Journal: Science Advances
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A twist in the tornado season
© NZP Chasers/Getty
Unusual ocean temperatures in the Atlantic and Pacific can turbocharge April tornadoes across the United States.
The number of tornados across the plains of North America can vary greatly from year to year. This variability has been linked to abnormalities in the sea surface temperature, but reasons for this relationship were unclear.
To investigate how seasonal differences in the sea surface temperature affect the number of tornados, three researchers from the Institute for Basic Science swept up six decades of US tornado data and used atmospheric models.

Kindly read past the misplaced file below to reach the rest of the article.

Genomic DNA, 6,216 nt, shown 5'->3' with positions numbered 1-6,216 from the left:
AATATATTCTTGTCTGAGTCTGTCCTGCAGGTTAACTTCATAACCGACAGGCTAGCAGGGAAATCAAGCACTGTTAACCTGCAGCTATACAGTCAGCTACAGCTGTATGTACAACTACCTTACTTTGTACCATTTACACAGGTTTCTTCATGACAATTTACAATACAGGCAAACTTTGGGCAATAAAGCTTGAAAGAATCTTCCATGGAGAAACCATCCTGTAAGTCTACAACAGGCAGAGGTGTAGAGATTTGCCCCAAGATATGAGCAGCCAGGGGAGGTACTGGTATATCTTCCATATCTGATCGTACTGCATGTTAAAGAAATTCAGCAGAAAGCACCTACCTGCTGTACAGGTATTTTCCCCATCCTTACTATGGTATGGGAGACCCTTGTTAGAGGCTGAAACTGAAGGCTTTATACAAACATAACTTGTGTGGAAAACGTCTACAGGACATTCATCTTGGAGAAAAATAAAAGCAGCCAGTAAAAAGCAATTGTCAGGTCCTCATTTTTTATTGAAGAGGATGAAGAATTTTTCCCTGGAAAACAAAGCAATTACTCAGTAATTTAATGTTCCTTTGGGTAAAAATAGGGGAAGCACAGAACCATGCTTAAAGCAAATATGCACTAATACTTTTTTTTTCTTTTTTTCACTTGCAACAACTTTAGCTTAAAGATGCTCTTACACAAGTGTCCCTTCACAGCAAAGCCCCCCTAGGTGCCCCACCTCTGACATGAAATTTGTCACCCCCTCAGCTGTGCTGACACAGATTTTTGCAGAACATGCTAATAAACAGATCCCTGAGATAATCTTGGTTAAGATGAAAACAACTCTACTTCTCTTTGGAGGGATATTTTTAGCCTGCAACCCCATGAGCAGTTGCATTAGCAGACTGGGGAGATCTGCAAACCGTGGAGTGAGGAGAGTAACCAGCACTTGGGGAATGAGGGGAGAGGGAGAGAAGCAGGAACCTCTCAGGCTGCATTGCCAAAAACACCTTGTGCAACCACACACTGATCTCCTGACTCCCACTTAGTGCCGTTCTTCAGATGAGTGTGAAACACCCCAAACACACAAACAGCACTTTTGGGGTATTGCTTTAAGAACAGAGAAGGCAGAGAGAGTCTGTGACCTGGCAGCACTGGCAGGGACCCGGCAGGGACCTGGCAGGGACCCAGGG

The trio discovered that the sea surface temperature plays a significant role in April only when a strong pressure gradient arises between a particularly cool Pacific Ocean and unusually warm seas in the Gulf of Mexico. This drives moist air over the Southern Great Plains, leading to stronger thunderstorms and more tornadoes.
Understanding how ocean temperature extremes affects tornados could help climate scientists predict the impacts of global warming on the Great Plains.
- Science Advances 5, eaaw9950 (2019). doi: 10.1126/sciadv.aaw9950
|Center for Climate Physics, IBS, South Korea||0.50|
|Pusan National University (PNU), South Korea||0.50|